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4690–4691 Nucleic Acids Research, 1997, Vol. 25, No.

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© 1997 Oxford University Press

Construction of a semisynthetic antibody library using trinucleotide oligos
M. Braunagel* and M. Little
Recombinant Antibody Group, Division of Diagnosis and Experimental Therapy, Deutsches Krebsforschungszentrum, INF 280, 69120 Heidelberg, Germany
Received July 31, 1997; Revised and Accepted September 6, 1997

ABSTRACT A semisynthetic antibody library composed of single chain Fv fragments (scFv) was constructed by replacing the heavy chain CDR3 region of a human scFv by a random sequence of eight amino acids using trinucleotide codons. After cloning into a phage display vector, an antibody library was generated with a complexity of 8 × 108 independent clones. The library was screened for binders to dinitrophenol, fluorescein isothiocyanate and 3-nitro-4-hydroxy-5-iodophenylacetic acid. scFv antibodies that specifically bound the antigen were obtained in each case. Recombinant antibody technology has proven to be a valuable tool for generating antibodies to a wide variety of antigens (1–6). In most of the published systems, an antibody library is presented on the surface of a filamentous phage and clones with a desired specificity are enriched by a panning procedure. The antibody repertoires of these libraries are usually derived from the IgG or IgM repertoires of human or murine sources. In a more recent approach, the repertoire has been generated by introducing random sequences mainly into the CDR3 region of the heavy chain (7–9). This method can generate highly complex libraries and faciliate the selection of antibodies against self-antigens, which are normally removed by the negative selection of the immune system. One limitation of semisynthetic libraries is the composition of random sequences introduced by conventional techniques. The widely used codon NNK for random amino acids gives an unequal distribution of the 20 amino acids and also results in 3% stop codons. To circumvent both problems, we constructed a library in which the CDR3 region of the heavy chain was encoded by a random 24 bp oligonucleotide sequence synthesized from a mixture of presynthesized codons (10). The codon mixture was chosen such that there was an equal opportunity that each position could be occupied by any amino acid except cysteine and stop codons. For cloning purposes, the oligo was synthesized with suitable flanking sequences on both ends. The library was constructed as outlined in Figure 1. In a first step the ‘random oligo’ 5′-GACACGGCCGTGTATTACTGTGTGAGA(Tri)8 TGGGGCAAAGGGACCACGGTC-3′ was elongated with primer ‘rnd back’: 5′-TTCTTCAAGCTTTGGGGCGGATGCACTCCCTGAGGAGACGGTGACCGTGGTCCCTTTGCCC-

Figure 1. Cloning of a semisynthetic library. (a) Elongation reaction; (b) PCR for generation of the library using a model antibody as template; (c) cloning of the library in pSEX 81-phOx. Rnd oligo, rnd back, rnd for, oligos described in the text; VH, variable domain of the heavy chain of a human antibody against phOx; VL, variable domain of the light chain of a human antibody against phOx; Yol, Peptide linker of 18 amino acids between VH and VL, including an epitope recognized by the monoclonal antibody YOL 1/34; pIII, sequence encoding the gene III product of bacteriophage M13. f1 IR, intergenic region of phage f1; bla, β-lactamase gene; ColE1ori, origin of replication of ColE1; P/O, lac operon wt promoter/operator; pelB, signal peptide of pectate lyase of Erwinia carotovora.

CA-3′ (overlapping regions in italics) in a PCR-like reaction [400 pmol of each primer, 250 µM of each nucleotide, 10 U PCRExpand (Boehringer Mannheim) in a total volume of 200 µl,

*To whom correspondence should be addressed at present address: Affitech AS, Gaustadalleen 21, N-0371 Oslo, Norway. Tel: +47 22 95 87 58; Fax: +47 22 95 83 58; Email: affitech@online.no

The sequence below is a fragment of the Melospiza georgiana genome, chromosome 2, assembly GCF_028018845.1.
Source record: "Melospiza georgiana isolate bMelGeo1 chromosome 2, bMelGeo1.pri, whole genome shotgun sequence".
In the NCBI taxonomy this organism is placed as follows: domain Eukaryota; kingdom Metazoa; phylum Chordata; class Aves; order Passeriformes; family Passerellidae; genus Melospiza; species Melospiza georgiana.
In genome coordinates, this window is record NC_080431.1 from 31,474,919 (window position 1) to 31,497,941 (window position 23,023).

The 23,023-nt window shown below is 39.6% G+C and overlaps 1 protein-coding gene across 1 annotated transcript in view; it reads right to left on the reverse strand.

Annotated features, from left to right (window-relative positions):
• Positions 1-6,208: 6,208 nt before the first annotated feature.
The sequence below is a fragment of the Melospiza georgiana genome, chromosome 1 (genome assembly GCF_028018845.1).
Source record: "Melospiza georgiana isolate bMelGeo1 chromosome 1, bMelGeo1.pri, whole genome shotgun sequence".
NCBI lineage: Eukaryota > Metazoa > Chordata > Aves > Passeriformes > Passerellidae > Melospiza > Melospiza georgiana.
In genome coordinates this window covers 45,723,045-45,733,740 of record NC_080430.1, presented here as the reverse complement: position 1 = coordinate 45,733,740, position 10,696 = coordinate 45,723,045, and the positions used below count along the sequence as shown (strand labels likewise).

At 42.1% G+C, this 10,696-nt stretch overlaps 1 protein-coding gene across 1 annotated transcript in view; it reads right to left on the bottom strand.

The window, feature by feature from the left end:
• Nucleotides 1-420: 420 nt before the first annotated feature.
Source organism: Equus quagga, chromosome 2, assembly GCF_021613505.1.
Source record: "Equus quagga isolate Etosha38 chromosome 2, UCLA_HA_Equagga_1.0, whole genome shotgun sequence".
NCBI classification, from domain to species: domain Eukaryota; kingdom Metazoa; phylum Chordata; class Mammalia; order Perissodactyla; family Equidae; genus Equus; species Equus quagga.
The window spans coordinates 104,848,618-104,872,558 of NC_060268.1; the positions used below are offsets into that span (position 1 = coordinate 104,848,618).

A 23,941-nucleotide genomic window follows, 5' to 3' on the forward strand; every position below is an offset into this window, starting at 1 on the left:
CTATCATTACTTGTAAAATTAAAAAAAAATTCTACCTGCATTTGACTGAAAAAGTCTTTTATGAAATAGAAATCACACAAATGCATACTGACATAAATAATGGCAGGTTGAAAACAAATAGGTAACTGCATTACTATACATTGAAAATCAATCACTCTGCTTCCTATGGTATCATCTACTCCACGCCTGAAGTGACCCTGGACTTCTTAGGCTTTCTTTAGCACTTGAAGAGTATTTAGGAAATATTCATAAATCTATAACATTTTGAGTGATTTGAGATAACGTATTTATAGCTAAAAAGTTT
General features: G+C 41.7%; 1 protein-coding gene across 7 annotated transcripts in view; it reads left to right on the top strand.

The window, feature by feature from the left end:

G. and Winter..D.P. 9 de Kruif. 15 s. C. D. A. Clone D-C7 was obtained after screening on DNP-BSA. Acad. A codon usage can be also chosen that is best suited for the host organism.. who performed a quality control of the trinucleotide oligos. Kosch. Clackson. Breitling. The same advantages apply to peptide libraries.D. 94. G. J. 7 Nissim. M. Tomlinson. 352. 25 µg antigen was used in each panning round. and Braunagel. A.. 60 s]. J. Griffiths.6). Biotechnol. Cole. Fuchs. Lane. Hoogenboom. and Winter. The template for this reaction was the heavy chain variable domain of a human antibody against phOx (3). J. 1902–1907. Sci.. Mol. fluorescein isothiocyanate (FITC) and 3-nitro-4-hydroxy-5-iodophenylacetic acid (NIP) conjugated to bovine serum albumin (DNP.. (1994) EMBO J. 72_C. By varying the mixture of the 20 trinucleotides. 24. Binding specificity of selected clones obtained after screening the semisynthetic library as determined by phage-ELISA. Dübel. Immunol. Biol. and Winter. Terness. 15 s.. Dörsam. some can be completely excluded and stop codons avoided.. (1995) J. S. The product was gel-purified and used together with primer ‘rnd for’: CAGCCGGCCATGGCCCAGGTG in a PCR reaction [40 pmol of each primer. A.L. M. A. five cycles: 94_C. Miroshnikov. 3 Marks.S. Figure 2. ACKNOWLEDGEMENT We would like to thank U. McCafferty. Dübel.. (1991) Nature. 55_C.. 41. Natl. Bonnert. S. 97–105. For example. The specificity of binding was checked by phage-ELISA as described elsewhere (5.R. M. H. 187–195. Griffiths. Biol. 779–783.R...R. Zubov. P.. D. Flynn. The presynthesized codons facilitate the generation of a new class of random sequences.. 4 Little. N. G. J.Krenz of Bayer AG. G.D. T.. This could significantly increase the chances of selecting a functional antibody... Selected clones obtained after the third round of panning are shown (fourth round of screening for FITC-HSA). 6 Dörsam. Examples are shown in Figure 2. P.. Bye. M. H. M. and Tsurushita. M.. M. H. I. T. clone F-B2 after screening on FITC-HSA and clone N-F12 after screening on NIP-BSA. J. 581–597.D. Leverkusen. G. Renner.M. 3748–3755... 250 µM of each nucleotide. M..M. W. 25. 10. (1997) Proc. 122 4691 each panning experiment were picked and analysed.4691 Nucleic Acids Research.. 2 Clackson. H.. 5 Welschof. After three rounds of panning (four rounds for FITC-HSA) 48 single clones from . 72_C. The library was screened with the three haptens dinitrophenol (DNP). P. N. an antibody phagemid library was obtained with a complexity of 8 × 108 independent clones. A. S. Y. Midgley.. No. F. T. 1997.. Rohrbach. Breitling. T. Vol.D.. and Opelz. Yun Tso.. USA.. 30 s. Mol. Boel. 20 cycles: 94_C. (1992) BioTechnology. In contrast to NNK randomized sequences. 10 Kayushin. 692–698.. S. 624–628. Kipriyanov. The trinucleotide approach is not limited to antibody or peptide libraries and can be employed in any area of research where protein mutagenesis is required. Stanescu... 22. respectively. M. and Logtenberg. A. 4651–4659. G. Kürschner. F. and Little. it is possible to design a well defined mixture of codons for each position. Griffiths. computer models of protein–ligand binding can be used as a basis for the limited randomization of key amino acids with mixtures of amino acids that have a particular range of desired characteristics.. 10 U PCR-Expand (Boehringer Mannheim) in a total volume of 200 µl. A controlled bias can be achieved towards or against specific amino acids or classes of amino acids. S.. Germany. (1993) J. T. digested with NcoI– HindIII (Boehringer Mannheim) and substituted for the heavy chain variable region of the phage display vector pSEX 81-phOx (5).. LaJolla). Korosteleva.. 1994.I. (1996) Nucleic Acids Res. Nucleic Acids Research. in press.. 55_C. 30 s. (1995) J.. NIP) or human serum albumin (FITC). Welschof. Hoogenboom.. 248.. Specific clones were selected following a procedure described elsewhere (5). 13. 10 to FITC-HSA and 21 to DNP-BSA. Hoogenboom. Malmqvist.. M. 222. a precise ratio of amino acids can be readily achieved.M... The PCR product was gel-purified... D.P. 8 Kamatsu. H. and Winter. Braunagel. Kipriyanov. E. and Piel. 60 s]. J. No. Thirty eight clones bound specifically to NIP-BSA. (1997) FEBS Lett. (1991) J. After transforming Escherichia coli XL1-blue (Stratagene. Vol. 151. Little. REFERENCES 1 Marks.D.